Until I started writing fiction professionally, I had never heard the term “world-building.” But as soon as learned the term, it made perfect sense to me—world-building encompasses more than just “setting,” the term I had always used to cover everything that goes into the creation of a fictional world. For me, that has always meant the ways in which characters interact with their setting. I have never been terribly interested in long, detailed passages describing the surroundings in a book. As a reader, I tend to skim those passages—I’m much more interested in the people and the action of a story.
But as a writer, I’m having to learn how to give some of those details that I often skipped as a reader—a process that hasn’t always been easy! In order to make the settings relevant in my own work, I have made them an integral part of the stories. Initially, that meant placing characters in unfamiliar (to them, anyway) surroundings. In Waking Up Dead, Callie Taylor discovers that she is spending her afterlife in small-town Alabama. In Fairy, Texas, Laney Harris moves from her native Atlanta to a tiny town in Texas. Placing my narrators in settings that are new to them allows those characters to relay elements of the setting to the reader—it gives the narrators a reason to comment on the setting. And it’s often the tiny details that add up to a complete fictional world. In Fairy, Texas, Laney learns why ranchers hang dead coyotes on fences and comments that she can hear the coyotes howling at night. It’s a small comment, but it tells the reader something important about the rural western setting in which Laney finds herself.
In my more recent novels, I've been working on placing characters in their usual setting, and this has involved learning how to filter that setting through the characters' perceptions, even when the setting is nothing new to them. In Sanguinary, Cami Davis is a Dallas native, but she's also a police detective. Her job means she pays careful attention to the details of any situation, constantly scanning and watching for anything out of place or unusual. In my forthcoming novel Opposing the Cowboy, LeeAnn has to face the possibility that she might lose the ranch she loves, so she sees the land through the prism of love and potential loss.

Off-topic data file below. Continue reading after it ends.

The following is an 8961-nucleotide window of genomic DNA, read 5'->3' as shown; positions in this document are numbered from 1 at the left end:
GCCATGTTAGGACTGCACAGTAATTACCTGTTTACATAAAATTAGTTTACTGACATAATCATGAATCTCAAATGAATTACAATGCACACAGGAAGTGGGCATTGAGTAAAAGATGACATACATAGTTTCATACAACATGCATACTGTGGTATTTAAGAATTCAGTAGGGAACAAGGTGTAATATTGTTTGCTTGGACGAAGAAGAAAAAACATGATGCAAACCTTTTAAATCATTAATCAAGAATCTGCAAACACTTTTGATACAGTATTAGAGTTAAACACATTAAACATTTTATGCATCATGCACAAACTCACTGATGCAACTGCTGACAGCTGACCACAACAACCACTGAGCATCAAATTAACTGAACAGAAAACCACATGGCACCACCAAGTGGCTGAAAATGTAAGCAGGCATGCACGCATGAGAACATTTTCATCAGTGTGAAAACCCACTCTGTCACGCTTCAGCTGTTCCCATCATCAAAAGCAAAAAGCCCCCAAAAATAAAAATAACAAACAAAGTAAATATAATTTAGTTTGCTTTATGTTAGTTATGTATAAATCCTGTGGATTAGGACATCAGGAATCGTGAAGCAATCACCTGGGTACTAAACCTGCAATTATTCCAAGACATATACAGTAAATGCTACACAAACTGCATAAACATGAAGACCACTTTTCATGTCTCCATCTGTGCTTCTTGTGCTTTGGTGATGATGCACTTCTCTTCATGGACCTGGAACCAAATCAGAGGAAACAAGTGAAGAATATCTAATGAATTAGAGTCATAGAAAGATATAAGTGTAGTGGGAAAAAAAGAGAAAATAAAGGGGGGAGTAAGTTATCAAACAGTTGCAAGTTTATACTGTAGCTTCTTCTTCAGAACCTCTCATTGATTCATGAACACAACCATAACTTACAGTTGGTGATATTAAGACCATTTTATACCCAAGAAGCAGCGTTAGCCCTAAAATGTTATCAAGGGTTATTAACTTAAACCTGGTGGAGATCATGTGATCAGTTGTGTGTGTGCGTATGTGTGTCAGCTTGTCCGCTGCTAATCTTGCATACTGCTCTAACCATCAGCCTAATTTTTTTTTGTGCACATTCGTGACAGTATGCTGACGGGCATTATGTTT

These are just some of the ways that I've learned to work through my initial concerns about world-building as an author.
For those of you who are authors, what techniques do you use for world-building? As readers, what do you notice about setting?
In the excerpt below from Fairy, Texas, Laney faces her first day at Fairy High School—a new setting for her and for the reader!
Fairy High could have fit into one wing of my old school. The three-story, red brick building looked like it had been around for at least a century—it actually had carvings over two of the doorways that read “Men’s Entrance” and “Women’s Entrance.” I was glad to see that none of the kids paid any attention to those instructions.
“Counselor’s office,” I muttered to myself. At least I wasn’t starting in the middle of a term—though given the fact that there were fewer than 500 students in the entire high school, I didn’t think I was going to be able to go unnoticed, even in the general bustle of the first day back from summer vacation.
I walked through the door marked “Men’s Entrance,” just be contrary, and faced a long hallway lined with heavy wooden doors. The spaces in between the doors were filled with lockers and marble staircases with ornate hand-rails flanked each end of the long hallway. Students poured in behind me, calling out greetings to each other and jostling me off to the side while I tried to get my bearings. None of the doors obviously led to a main office; I was going to have to walk the entire length of the hallway. And people were already starting to stare and whisper.